If you are interested in being an intern at the Livingston County Probation Department, you will need to be present at least two full days per week and for the ENTIRE semester; even if your required hours have been completed. Upon receipt of your application and a short writing sample, they will be reviewed; if it is determined appropriate, an interview will be scheduled to gather further information from you, and a final determination will be made. You must provide a picture ID and current college identification/transcripts. In addition, if you are interested in completing compliance checks on probationers in the field, you will need to provide proof of insurance coverage through your college institution.
Livingston County Probation Department receives numerous requests for internships. Space is limited; please start your application process in the semester prior to the semester you wish to begin your internship.
Information about Mediation between victim and defendant:
Information about Mediation for families:
Information about an alternative to PINS:
PINS Mediation Program
You may qualify to have your criminal conviction sealed if the following statements apply to you:
1. I was convicted of a crime or crimes in no more than two criminal transactions in New York State or elsewhere, and no more than one of those criminal convictions includes a conviction for a felony offense. (You are telling the court that you have not been convicted in more than two criminal cases, and that no more than one of those cases was a conviction for a felony charge).
2. I do not have any open or pending criminal charges against me.
3. I am not applying to seal any of the following offenses (check your Certificate of Disposition to verify that it does not include any of the following charges):
a. Sex offense defined in article one hundred thirty of the Penal Law (PL 130.20 Sexual Misconduct; PL 130.25 Rape 3°; PL 130.30 Rape 2°; PL 130.35 Rape 1°; PL 130.40 Criminal Sexual Act 3°; PL 130.45 Criminal Sexual Act 2°; PL 130.50 Criminal Sexual Act 1°; PL 130.52 Forcible Touching; PL 130.53 Persistent Sexual Abuse; PL 130.55 Sexual Abuse 3°; PL 130.60 Sexual Abuse 2°; PL 130.65 Sexual Abuse 1°; PL 130.65-a Aggravated Sexual Abuse 4°; PL 130.66 Aggravated Sexual Abuse 3°; PL 130.67 Aggravated Sexual Abuse 2°; PL 130.70 Aggravated Sexual Abuse 1°; PL 130.75 Course of Sexual Conduct Against a Child 1°; PL 130.80 Course of Sexual Conduct Against a Child 2°; PL 130.85 Female Genital Mutilation; PL 130.90 Facilitating a Sex Offense with a Controlled Substance; PL 130.91 Sexually Motivated Felony; PL 130.95 Predatory Sexual Assault; PL 130.96 Predatory Sexual Assault Against a Child);
b. An offense defined in article two hundred sixty-three of the Penal Law (PL 263.05 Use of a Child in a Sexual Performance; PL 263.10 Promoting an Obscene Sexual Performance by a Child; PL 263.11 Possessing an Obscene Sexual Performance by a Child; PL 263.15 Promoting a Sexual Performance by a Child; PL 263.16 Possessing a Sexual Performance by a Child; PL 263.30 Facilitating a Sexual Performance by a Child with a Controlled Substance or Alcohol);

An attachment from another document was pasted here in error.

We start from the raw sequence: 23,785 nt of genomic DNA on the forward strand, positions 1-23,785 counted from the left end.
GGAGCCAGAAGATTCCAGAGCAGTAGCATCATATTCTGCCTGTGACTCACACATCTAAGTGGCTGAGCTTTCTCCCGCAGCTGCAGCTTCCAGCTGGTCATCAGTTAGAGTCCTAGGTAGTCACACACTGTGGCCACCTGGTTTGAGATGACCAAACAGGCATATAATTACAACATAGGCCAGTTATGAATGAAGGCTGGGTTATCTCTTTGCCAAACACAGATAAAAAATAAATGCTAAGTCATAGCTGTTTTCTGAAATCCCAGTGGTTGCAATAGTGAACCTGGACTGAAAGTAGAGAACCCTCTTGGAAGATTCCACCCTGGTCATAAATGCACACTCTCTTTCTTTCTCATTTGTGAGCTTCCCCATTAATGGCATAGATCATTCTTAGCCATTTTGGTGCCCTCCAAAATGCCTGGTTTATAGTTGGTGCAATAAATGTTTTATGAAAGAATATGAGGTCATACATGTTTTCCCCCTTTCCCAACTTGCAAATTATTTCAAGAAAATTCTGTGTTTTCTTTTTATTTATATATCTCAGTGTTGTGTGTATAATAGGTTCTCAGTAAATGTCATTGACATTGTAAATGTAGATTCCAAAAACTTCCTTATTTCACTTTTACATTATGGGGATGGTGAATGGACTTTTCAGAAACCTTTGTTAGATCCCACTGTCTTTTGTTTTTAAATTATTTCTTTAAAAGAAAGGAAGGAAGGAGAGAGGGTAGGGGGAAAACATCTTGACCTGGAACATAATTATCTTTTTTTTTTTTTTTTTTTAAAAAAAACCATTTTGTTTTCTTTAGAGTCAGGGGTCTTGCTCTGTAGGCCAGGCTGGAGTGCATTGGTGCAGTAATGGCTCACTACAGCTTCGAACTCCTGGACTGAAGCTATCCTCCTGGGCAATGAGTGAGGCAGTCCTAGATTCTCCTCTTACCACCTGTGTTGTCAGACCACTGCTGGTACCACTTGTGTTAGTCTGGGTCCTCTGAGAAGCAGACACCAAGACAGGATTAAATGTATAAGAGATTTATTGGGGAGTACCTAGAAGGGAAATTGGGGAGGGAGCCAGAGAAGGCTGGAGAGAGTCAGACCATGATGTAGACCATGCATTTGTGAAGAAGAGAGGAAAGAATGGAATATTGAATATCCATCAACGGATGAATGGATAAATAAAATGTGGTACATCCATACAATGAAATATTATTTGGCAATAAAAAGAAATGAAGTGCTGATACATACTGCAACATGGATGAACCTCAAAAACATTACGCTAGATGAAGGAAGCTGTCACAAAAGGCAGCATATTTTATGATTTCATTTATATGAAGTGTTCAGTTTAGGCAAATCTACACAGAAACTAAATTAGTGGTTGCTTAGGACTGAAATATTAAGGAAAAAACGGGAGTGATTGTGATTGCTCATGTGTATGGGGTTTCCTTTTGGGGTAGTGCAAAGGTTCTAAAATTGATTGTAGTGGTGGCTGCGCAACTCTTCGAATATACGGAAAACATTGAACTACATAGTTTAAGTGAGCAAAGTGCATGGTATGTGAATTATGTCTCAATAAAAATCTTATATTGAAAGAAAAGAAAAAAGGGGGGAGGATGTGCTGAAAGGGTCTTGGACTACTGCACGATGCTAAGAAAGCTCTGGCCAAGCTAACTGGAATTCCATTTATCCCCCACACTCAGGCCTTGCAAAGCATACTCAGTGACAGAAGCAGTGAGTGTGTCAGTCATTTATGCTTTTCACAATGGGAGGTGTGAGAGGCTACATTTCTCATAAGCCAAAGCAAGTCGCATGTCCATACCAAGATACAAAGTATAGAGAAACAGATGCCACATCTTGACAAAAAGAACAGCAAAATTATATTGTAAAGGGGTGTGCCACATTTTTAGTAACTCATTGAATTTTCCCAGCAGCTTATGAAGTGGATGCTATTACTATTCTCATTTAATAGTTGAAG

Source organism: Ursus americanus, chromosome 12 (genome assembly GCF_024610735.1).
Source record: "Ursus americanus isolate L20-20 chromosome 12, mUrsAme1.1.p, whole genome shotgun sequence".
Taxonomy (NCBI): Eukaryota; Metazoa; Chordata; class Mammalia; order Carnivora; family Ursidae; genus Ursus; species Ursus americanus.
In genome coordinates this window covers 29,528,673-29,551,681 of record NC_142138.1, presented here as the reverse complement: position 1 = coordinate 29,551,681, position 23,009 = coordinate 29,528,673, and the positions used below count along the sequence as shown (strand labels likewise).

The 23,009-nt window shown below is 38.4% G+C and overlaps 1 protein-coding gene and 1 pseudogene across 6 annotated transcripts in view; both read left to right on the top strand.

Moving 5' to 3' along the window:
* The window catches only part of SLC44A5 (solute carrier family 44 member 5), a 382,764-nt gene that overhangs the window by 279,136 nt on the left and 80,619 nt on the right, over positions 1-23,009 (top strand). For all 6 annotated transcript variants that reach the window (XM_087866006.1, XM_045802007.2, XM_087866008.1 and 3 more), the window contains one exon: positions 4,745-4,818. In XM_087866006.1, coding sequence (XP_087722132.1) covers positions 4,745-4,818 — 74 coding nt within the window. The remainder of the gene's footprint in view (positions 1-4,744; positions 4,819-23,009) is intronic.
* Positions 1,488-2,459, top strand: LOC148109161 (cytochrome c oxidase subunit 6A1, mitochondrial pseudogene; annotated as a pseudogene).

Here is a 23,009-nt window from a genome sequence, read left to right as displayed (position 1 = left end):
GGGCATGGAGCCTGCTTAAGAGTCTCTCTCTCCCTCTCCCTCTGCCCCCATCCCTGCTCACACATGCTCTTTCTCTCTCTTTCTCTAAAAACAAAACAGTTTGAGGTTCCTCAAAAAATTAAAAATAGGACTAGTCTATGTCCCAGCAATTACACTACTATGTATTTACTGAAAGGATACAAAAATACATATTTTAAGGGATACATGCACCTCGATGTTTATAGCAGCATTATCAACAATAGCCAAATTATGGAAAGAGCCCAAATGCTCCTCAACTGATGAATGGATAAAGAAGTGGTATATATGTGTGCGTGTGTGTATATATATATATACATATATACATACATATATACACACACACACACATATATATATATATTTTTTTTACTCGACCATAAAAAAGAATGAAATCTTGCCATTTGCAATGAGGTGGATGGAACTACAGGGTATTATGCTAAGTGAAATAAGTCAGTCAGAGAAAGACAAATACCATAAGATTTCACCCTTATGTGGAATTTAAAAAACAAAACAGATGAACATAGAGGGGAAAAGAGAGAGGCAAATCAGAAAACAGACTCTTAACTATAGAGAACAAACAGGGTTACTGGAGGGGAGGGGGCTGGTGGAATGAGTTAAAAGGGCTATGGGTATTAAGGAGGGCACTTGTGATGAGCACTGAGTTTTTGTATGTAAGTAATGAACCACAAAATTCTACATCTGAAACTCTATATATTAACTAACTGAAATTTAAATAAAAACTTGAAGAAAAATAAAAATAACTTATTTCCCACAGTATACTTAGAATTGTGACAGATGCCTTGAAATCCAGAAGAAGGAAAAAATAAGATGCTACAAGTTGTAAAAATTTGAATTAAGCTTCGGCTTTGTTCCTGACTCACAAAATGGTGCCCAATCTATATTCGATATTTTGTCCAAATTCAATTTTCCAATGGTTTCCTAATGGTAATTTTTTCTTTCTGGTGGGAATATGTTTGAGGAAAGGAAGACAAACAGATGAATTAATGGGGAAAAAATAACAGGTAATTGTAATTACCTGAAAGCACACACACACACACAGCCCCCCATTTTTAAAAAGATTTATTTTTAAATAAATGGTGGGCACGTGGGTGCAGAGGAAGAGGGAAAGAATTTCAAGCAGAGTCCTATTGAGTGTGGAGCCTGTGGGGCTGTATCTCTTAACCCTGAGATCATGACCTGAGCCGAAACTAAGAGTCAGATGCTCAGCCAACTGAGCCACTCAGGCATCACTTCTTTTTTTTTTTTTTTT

c. A felony offense defined in article one hundred twenty-five of the Penal Law (PL 125.10 Criminally Negligent Homicide; PL 125.11 Aggravated Criminally Negligent Homicide; PL 125.12 Vehicular Manslaughter 2°; PL 125.13 Vehicular Manslaughter 1°; PL 125.14 Aggravated Vehicular Homicide; PL 125.15 Manslaughter 2°; PL 125.20 Manslaughter 1°; PL 125.21 Aggravated Manslaughter 2°; PL 125.22 Aggravated Manslaughter 1°; PL 125.25 Murder 2°; PL 125.26 Aggravated Murder; PL 125.27 Murder 1°; PL 125.40 Abortion 2°; PL 125.45 Abortion 1°; PL 125.50 Self-Abortion 2°; PL 125.55 Self- Abortion 1°; PL 125.60 Issuing Abortion Articles);
d. A violent felony offense defined in section 70.02 of the Penal Law (CLASS B VIOLENT FELONY OFFENSES: PL 110/125.25 Attempted Murder 2°; PL 110/135.25 Attempted Kidnapping 1°; PL 110/150.20 Attempted Arson 1°; PL 125.20 Manslaughter 1°; PL 125.22 Aggravated Manslaughter 1°; PL 130.35 Rape 1°; PL 130.50 Criminal Sexual Act 1°; PL 130.70 Aggravated Sexual Abuse 1°; PL 130.75 Course of Sexual Conduct Against a Child 1°; PL 120.10 Assault 1°; PL 135.20 Kidnapping 2°; PL 140.30 Burglary 1°; PL 150.15 Arson 2°; PL 160.15 Robbery 1°; PL 230.34(5)(a)&(b) Sex Trafficking; PL 255.27 Incest 1°; PL 265.04 Criminal Possession of a Weapon 1°; PL 265.09 Criminal Use of a Firearm 1°; PL 265.13 Criminal Sale of a Firearm 1°; PL 120.11 Aggravated Assault upon a Police Officer or a Peace Officer; PL 120.07 Gang Assault 1°; PL 215.17 Intimidating a Victim or Witness 1°; PL 490.35 Hindering Prosecution of Terrorism 1°; PL 490.40 Criminal Possession of a Chemical Weapon or Biological Weapon 2°; PL 490.47 Criminal Use of a Chemical Weapon or Biological Weapon 3°); (CLASS C VIOLENT FELONY OFFENSES: An attempt to commit any of the Class B violent felony offenses listed above; PL 125.11 Aggravated Criminally Negligent Homicide; PL 125.21 Aggravated Manslaughter 2°; PL 130.67 Aggravated Sexual Abuse 2°; PL 120.08 Assault on a Peace Officer, Police Officer, Fireman or Emergency Medical Services Professional; PL 120.09 Assault on a Judge; PL 120.06 Gang Assault 2°; PL 121.13 Strangulation 1°; PL 140.25 Burglary 2°; PL 160.10 Robbery 2°; PL 265.03 Criminal Possession of a Weapon 2°; PL 265.08 Criminal Use of a Firearm 2°; PL 265.12 Criminal Sale of a Firearm 2°; PL 265.14 Criminal Sale of a Firearm with the Aid of a Minor; PL 265.19 Aggravated Criminal Possession of a Weapon; PL 490.15 Soliciting or Providing Support for an Act of Terrorism 1°; PL 490.30 Hindering Prosecution of Terrorism 2°; PL 490.37 Criminal Possession of a Chemical Weapon or Biological Weapon 3°); (CLASS D VIOLENT FELONY OFFENSES: An attempt to commit any of the Class C violent felony offenses listed above; PL 120.02 Reckless Assault of a Child; PL 120.05 Assault 2°; PL 120.18 Menacing a Police Officer or Peace Officer; PL 120.60 Stalking 1°; PL 121.12 Strangulation 2°; PL 130.30 Rape 2°; PL 130.45 Criminal Sexual Act 2°; PL 130.65 Sexual abuse 1°; PL 130.80 Course of Sexual Conduct Against a Child 2°; PL 130.66 Aggravated Sexual Abuse 3°; PL 130.90 Facilitating a Sex Offense with a Controlled Substance; PL 135.35 (3)(a)&(b) Labor Trafficking; PL 265.02 (5), (6), (7), (8), (9) or (10); PL 265.11 Criminal Sale of a Firearm 3°; PL 215.16 Intimidating a Victim or Witness 2°; PL 490.10 Soliciting or Providing Support for an Act of Terrorism 2°; PL 490.20 Making a Terroristic Threat; PL 240.60 Falsely Reporting an Incident 1°; PL 240.62 Placing a False Bomb or Hazardous Substance 1°; PL 240.63 Placing a False Bomb or Hazardous Substance in a Sports Stadium or Arena, Mass Transportation Facility or Enclosed Shopping Mall; PL 405.18 Aggravated Unpermitted Use of Indoor Pyrotechnics 1°) (CLASS E VIOLENT FELONY OFFENSES: PL 110/265.02 (5), (6), (7), or (8) Attempted Criminal Possession of a Weapon 3° as a lesser included offense of that section as defined in CPL 220.20; PL 130.53 Persistent Sexual Abuse; PL 130.65-a Aggravated Sexual Abuse 4°; PL 240.55 Falsely Reporting an Incident 2°; PL 240.61 Placing a False Bomb or Hazardous Substance 2°);